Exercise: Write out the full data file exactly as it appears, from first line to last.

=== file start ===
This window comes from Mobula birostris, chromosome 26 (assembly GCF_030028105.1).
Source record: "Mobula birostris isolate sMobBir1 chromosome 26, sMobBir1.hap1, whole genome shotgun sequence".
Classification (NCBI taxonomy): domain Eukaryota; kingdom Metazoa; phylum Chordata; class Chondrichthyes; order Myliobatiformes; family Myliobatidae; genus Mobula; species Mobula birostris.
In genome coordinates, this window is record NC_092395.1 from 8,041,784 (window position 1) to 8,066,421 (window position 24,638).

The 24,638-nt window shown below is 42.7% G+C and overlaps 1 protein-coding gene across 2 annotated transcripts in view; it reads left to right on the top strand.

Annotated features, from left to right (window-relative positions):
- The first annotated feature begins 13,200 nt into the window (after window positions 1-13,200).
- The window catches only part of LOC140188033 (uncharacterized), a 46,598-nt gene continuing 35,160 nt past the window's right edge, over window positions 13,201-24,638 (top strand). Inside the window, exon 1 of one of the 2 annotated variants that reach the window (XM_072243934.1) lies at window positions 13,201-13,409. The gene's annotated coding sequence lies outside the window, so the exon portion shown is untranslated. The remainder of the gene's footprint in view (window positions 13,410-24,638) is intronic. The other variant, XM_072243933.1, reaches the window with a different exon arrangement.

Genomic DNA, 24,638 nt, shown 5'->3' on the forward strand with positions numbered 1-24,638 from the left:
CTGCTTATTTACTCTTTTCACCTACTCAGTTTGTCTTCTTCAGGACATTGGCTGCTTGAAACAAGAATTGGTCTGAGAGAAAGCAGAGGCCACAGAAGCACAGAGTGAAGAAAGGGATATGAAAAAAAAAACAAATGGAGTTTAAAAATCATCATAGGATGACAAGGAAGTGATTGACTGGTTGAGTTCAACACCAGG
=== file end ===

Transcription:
This window comes from Mobula birostris, chromosome 26 (assembly GCF_030028105.1).
Source record: "Mobula birostris isolate sMobBir1 chromosome 26, sMobBir1.hap1, whole genome shotgun sequence".
Classification (NCBI taxonomy): domain Eukaryota; kingdom Metazoa; phylum Chordata; class Chondrichthyes; order Myliobatiformes; family Myliobatidae; genus Mobula; species Mobula birostris.
In genome coordinates, this window is record NC_092395.1 from 8,041,784 (window position 1) to 8,066,421 (window position 24,638).

The 24,638-nt window shown below is 42.7% G+C and overlaps 1 protein-coding gene across 2 annotated transcripts in view; it reads left to right on the top strand.

Annotated features, from left to right (window-relative positions):
- The first annotated feature begins 13,200 nt into the window (after window positions 1-13,200).
- The window catches only part of LOC140188033 (uncharacterized), a 46,598-nt gene continuing 35,160 nt past the window's right edge, over window positions 13,201-24,638 (top strand). Inside the window, exon 1 of one of the 2 annotated variants that reach the window (XM_072243934.1) lies at window positions 13,201-13,409. The gene's annotated coding sequence lies outside the window, so the exon portion shown is untranslated. The remainder of the gene's footprint in view (window positions 13,410-24,638) is intronic. The other variant, XM_072243933.1, reaches the window with a different exon arrangement.

Genomic DNA, 24,638 nt, shown 5'->3' on the forward strand with positions numbered 1-24,638 from the left:
CTGCTTATTTACTCTTTTCACCTACTCAGTTTGTCTTCTTCAGGACATTGGCTGCTTGAAACAAGAATTGGTCTGAGAGAAAGCAGAGGCCACAGAAGCACAGAGTGAAGAAAGGGATATGAAAAAAAAAACAAATGGAGTTTAAAAATCATCATAGGATGACAAGGAAGTGATTGACTGGTTGAGTTCAACACCAGG